Today, we learned how to color. It had been a great coloring day!
But no, seriously, we learned how to color black and white images using Photoshop today. Before that, however, we got to do some color corrections to make an image look more appealing, or to change the overall mood & feel of it.
The color of this image looks slightly off due to excess green hue, which made the image look quite sickly and wrong. To fix this, we can change the hue using color balance function which is available on the layer adjustment tab.
Now that the hues are tweaked by a bit, the picture looks so much warmer and inviting. The green hue has been reduced (now it is leaning more towards magenta hue). I also shifted the hue towards red slightly, as well as the blue to balance the color so that it doesn’t look too reddish/pinkish either.
But let’s not stop there, and revisit a skill previously acquired at the 1st term – re-coloring a part of the image and making it look believable.
To do this, we will have to select the eye using the selection tool suitable for this. I used quick selection because it is the fastest way. Lasso tool is also possible if you have a wacom tablet to enhance your precision in selecting. After selecting the iris, go to layer adjustment tab and select solid color. From there, you can choose the color you want.
A new layer with the name “color fill 1” will appear after you finished choosing the color. To make the color look less opaque and still show the details of the original image, adjust the blending option. I used soft light for her irises, but overlay would work as well. Different blending options will give different effects and results.
Before (left) and after (right) editing
Moving on to the coloring part- here comes the serious business of coloring a black and white image. With this technique, we can alter the color of an image to anything that we desire, part by part. This is very interesting because the usage of colors can influence the style, look and feel of the composition, especially when dramatic colors are used on dominant parts of the image (e.g hair, background, lip color, clothes). We had to color a classic, black and white image of Marilyn Monroe in class today, and I chose to give her popping colors instead of the normal blond, bright red lipstick that she would’ve probably looked like.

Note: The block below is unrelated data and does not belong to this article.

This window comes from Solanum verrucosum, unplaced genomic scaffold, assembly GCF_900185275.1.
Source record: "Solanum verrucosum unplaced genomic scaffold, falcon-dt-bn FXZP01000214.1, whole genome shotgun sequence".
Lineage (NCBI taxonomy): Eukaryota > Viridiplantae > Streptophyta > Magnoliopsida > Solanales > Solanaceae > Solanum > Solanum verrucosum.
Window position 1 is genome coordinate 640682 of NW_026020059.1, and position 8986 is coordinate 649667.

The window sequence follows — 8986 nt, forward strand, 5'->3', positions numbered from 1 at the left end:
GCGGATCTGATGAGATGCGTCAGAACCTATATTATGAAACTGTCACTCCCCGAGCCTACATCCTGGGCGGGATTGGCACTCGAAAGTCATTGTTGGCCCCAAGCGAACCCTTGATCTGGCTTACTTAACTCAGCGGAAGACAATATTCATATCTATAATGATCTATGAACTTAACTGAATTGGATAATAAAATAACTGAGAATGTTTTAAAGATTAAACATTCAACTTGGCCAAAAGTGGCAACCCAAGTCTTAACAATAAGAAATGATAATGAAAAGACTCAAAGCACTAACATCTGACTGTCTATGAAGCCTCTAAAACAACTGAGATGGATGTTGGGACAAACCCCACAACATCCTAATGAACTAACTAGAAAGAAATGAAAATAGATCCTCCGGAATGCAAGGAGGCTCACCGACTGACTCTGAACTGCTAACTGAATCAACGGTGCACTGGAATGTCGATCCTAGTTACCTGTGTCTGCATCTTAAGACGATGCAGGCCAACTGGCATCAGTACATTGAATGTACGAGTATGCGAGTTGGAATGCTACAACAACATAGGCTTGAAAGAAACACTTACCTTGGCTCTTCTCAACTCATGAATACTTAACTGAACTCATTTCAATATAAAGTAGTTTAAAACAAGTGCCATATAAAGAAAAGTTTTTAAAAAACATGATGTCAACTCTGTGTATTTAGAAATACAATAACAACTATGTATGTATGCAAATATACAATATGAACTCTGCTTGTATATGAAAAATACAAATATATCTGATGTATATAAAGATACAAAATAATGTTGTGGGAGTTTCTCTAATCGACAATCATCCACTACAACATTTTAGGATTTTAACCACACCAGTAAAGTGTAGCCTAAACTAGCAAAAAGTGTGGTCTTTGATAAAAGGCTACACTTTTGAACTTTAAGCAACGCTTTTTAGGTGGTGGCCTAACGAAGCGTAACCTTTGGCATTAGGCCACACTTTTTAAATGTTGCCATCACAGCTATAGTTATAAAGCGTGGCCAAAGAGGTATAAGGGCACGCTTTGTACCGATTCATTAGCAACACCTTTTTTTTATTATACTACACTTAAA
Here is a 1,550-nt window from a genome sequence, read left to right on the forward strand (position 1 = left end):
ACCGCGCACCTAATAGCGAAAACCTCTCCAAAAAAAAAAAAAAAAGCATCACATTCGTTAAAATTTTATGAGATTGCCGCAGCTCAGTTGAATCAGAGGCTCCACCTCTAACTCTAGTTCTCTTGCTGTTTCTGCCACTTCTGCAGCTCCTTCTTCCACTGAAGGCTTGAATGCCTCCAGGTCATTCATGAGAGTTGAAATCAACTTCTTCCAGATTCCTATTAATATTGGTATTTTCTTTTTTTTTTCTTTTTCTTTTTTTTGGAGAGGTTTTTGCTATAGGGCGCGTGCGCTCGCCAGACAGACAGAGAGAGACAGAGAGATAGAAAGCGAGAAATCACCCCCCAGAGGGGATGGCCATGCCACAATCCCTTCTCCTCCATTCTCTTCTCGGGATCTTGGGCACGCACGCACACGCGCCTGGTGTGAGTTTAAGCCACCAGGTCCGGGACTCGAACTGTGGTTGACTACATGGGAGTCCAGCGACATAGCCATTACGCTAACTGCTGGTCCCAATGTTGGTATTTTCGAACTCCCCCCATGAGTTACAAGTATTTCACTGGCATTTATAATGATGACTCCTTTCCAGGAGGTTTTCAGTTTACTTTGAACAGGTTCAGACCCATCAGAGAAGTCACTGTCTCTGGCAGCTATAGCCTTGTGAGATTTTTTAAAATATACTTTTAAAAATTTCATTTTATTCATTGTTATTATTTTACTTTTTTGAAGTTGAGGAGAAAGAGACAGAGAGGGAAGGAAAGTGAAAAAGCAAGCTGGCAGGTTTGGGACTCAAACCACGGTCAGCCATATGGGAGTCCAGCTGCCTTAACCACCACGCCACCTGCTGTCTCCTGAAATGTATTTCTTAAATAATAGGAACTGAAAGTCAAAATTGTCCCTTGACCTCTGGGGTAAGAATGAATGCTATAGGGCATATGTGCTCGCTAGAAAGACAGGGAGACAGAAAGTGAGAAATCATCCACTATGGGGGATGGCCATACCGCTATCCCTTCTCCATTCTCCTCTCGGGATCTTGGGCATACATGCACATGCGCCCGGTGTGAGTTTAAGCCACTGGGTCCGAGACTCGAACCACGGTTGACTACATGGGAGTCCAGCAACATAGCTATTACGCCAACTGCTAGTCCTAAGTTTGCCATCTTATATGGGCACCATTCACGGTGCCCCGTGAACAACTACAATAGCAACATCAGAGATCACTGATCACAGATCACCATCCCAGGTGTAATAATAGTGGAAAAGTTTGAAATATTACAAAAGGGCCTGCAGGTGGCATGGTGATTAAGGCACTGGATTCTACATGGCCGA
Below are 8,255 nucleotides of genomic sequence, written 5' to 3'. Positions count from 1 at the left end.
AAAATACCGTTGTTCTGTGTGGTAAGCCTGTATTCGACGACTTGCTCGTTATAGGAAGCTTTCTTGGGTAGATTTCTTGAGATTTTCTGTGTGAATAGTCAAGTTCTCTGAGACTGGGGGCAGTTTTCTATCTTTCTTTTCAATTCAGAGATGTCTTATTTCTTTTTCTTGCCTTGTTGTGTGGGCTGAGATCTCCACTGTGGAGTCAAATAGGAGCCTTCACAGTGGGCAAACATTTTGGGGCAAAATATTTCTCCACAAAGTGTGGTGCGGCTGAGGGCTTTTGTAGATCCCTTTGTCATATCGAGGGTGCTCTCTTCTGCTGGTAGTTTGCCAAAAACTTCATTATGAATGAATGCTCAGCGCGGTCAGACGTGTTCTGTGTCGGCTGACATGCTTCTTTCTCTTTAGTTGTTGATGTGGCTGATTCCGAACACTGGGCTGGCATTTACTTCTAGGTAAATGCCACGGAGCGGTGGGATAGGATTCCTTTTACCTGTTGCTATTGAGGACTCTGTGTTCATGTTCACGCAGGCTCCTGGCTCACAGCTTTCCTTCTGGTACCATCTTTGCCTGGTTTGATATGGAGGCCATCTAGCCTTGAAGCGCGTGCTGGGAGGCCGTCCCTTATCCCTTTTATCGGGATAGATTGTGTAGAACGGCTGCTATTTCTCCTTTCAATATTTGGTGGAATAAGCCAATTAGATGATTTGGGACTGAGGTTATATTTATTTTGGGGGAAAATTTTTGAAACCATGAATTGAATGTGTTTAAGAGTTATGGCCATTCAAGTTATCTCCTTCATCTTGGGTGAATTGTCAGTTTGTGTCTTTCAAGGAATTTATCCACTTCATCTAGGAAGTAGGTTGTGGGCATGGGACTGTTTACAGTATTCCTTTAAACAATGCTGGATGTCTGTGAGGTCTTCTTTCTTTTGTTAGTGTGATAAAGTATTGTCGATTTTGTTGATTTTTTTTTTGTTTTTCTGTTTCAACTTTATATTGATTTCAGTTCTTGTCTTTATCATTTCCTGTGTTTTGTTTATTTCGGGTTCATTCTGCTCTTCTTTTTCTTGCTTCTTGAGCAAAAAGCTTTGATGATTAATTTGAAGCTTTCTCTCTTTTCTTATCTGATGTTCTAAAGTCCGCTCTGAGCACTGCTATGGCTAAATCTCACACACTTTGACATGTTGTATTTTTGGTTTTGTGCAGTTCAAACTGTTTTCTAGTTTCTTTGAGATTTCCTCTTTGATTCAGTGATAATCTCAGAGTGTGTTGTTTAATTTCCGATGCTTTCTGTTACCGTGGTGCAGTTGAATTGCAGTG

Before starting, make sure the image is duplicated; the duplicate is the one that you will be working on (layer named “coloring”). First of all, click the quick mask mode function (shortcut Q), set your tool to brush, and start masking the part that you’d like to color- in the example above, it is the skin.
Still using the brush tool, switch between foreground-background color to ‘erase’ masking on areas which are not the skin with the keyboard shortcut X.
Once you finish coloring the whole part of the skin, deselect the mask function.
A selection would appear instead of the red brush color. Use your selection tools, click right and select “Select Inverse”. Now, the selection should be on the skin only, background not included.
Go to the layer adjustment tab and select solid color; from there you can pick the skin tone for her (the process is much like coloring the irises mentioned above).
Once you’ve picked the skin tone, change the blending option to “Overlay” so that the color fill isn’t opaque but transparent, still showing details of lighting and texture of the original image.
Repeat the steps for the other parts- hair, eye, lips, earring, the fur coat.
Before (left) and after (right) colorisation
Instead of applying overlay for the lips, I used “Multiply”, which is why Monroe looks like she has applied a very matte, dark chocolate – red colored lipstick. I’m happy about how the popping pink hair and purple background contrasted with the color of her lips (complimented with the fur coat), and I used honey and brown colors for her irises & eyebrows in attempt to neutralise the bold and screaming colors.